(e) disposition of property held in trust for the denomination pursuant to the UMC’s trust clause, such as endowments, designated funds (including funds for specific ministries of the UMC), cemetery associations, camps, historical records and archives, and any other property held in the name of the separating annual conference?
Question 6: Must any separation of an annual conference from the UMC provide dissenting members, local churches, districts, clergy, and affiliated entities such as camps, Wesley Foundations, and health facilities an option to remain a part of the UMC and join another annual conference?
The bishops are asking for an expedited ruling so that there is consistency among the annual conferences and to avoid action by individual annual conferences that may violate the Discipline.
“Delay in issuing the request for declaratory decision will increase frustration and anxiety among persons within the UMC and will likely cause harm not only to the denomination but to local churches, districts, annual conference institutions and related entities, pastors, and jurisdictions,” stated the bishops’ request.
About the Council of Bishops: The Council of Bishops Council serves as the Executive Branch of The United Methodist Church government.
The General Board of Church and Society (GBCS) of the United Methodist Church (UMC) announced that applications for the Ethnic Young Adult Internship (EYA) 2022 program have been extended to March 20, 2022. EYA internships offer students of color experience working in Washington, D.C. with GBCS and partner organizations for social advocacy and justice.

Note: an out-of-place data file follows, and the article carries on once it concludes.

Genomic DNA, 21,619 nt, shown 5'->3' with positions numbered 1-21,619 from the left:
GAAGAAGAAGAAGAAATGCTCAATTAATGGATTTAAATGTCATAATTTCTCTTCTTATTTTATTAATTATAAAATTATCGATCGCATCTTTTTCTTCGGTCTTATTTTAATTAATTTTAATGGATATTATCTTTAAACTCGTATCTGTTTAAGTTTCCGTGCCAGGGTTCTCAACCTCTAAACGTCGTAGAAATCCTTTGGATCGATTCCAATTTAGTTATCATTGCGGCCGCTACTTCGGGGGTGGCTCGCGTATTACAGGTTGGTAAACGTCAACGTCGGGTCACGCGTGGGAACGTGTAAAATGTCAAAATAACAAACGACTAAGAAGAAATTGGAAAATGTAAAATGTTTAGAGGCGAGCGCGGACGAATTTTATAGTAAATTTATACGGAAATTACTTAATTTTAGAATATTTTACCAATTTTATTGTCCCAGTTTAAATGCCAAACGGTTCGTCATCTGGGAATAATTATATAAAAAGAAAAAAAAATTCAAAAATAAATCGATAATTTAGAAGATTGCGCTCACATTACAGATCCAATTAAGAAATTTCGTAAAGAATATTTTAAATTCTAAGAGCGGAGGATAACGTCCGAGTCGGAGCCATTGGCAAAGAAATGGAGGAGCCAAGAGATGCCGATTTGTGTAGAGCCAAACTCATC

“EYA Interns participate in weekly seminars exploring faith, identity, and various justice issues. They are introduced to The United Methodist Church’s history of social action and our United Methodist Social Principles. EYA Interns learn from staff about the work of justice, peace, and advocacy and engage in weekly devotions and opportunities for faith formation and vocational discernment,” explained The Rev. Katie Monfortte, GBCS Education Program Coordinator.
This year, the EYA program is scheduled for June 5 through July 30, 2022.
“The lasting impact on my development cultivated the idea that spiritual and professional growth can be connected,” says Litany Esguerra a Filipino-American EYA program alumni. “EYA was a driving factor in demonstrating how my internship focus can be interpreted in a modern context through scripture and social justice.”